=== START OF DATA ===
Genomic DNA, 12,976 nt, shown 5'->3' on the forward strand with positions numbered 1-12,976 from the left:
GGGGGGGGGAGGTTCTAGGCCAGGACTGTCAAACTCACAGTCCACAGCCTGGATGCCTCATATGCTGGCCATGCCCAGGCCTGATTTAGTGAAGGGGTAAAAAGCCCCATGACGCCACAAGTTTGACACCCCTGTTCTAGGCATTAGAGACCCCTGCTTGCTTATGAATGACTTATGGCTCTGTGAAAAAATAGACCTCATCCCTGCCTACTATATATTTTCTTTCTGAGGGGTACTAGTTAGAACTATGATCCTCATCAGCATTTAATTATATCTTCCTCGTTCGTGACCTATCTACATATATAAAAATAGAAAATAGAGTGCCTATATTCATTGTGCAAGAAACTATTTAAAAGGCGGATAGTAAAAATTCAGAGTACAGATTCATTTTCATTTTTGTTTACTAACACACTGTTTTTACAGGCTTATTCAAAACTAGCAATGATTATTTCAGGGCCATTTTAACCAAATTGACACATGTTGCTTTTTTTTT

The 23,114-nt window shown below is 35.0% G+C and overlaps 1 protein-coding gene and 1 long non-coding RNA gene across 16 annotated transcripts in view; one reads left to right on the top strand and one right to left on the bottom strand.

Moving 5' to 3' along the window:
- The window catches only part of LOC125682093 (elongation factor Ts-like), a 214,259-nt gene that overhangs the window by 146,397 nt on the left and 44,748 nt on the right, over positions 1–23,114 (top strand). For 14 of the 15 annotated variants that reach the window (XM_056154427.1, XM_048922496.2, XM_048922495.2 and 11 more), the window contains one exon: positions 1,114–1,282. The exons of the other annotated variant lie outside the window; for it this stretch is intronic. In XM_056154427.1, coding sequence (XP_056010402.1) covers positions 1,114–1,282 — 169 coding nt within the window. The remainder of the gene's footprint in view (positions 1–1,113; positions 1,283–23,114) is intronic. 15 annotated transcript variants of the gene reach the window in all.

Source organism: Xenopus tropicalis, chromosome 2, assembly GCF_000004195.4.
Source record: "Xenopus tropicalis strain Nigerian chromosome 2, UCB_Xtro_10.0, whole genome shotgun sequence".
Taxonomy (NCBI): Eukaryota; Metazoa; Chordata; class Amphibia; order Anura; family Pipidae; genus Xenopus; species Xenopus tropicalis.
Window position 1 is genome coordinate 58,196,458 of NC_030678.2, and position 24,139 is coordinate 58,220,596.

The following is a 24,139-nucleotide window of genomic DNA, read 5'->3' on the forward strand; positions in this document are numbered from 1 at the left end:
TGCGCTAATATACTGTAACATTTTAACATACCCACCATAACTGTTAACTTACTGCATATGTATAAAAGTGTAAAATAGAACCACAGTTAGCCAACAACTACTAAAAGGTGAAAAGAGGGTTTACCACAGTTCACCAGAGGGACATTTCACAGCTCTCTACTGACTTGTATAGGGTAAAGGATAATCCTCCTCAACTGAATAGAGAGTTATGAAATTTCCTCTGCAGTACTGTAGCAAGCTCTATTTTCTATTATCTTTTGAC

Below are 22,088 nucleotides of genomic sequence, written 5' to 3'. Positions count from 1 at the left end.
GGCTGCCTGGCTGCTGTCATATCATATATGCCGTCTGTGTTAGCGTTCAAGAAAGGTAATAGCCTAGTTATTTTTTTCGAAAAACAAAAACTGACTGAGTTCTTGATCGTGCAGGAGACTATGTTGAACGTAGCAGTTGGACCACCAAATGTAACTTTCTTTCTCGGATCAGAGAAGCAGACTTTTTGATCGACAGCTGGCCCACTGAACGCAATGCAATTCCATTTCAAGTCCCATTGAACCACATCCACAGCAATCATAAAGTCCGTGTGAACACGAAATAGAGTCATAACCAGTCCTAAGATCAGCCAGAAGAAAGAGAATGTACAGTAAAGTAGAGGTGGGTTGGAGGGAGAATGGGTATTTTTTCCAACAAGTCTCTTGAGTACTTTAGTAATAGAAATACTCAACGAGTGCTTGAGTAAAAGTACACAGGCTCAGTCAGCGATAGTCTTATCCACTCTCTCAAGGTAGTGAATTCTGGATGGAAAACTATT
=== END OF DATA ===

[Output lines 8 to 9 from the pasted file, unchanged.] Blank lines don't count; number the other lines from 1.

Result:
Taxonomy (NCBI): Eukaryota; Metazoa; Chordata; class Amphibia; order Anura; family Pipidae; genus Xenopus; species Xenopus tropicalis.
Window position 1 is genome coordinate 58,196,458 of NC_030678.2, and position 24,139 is coordinate 58,220,596.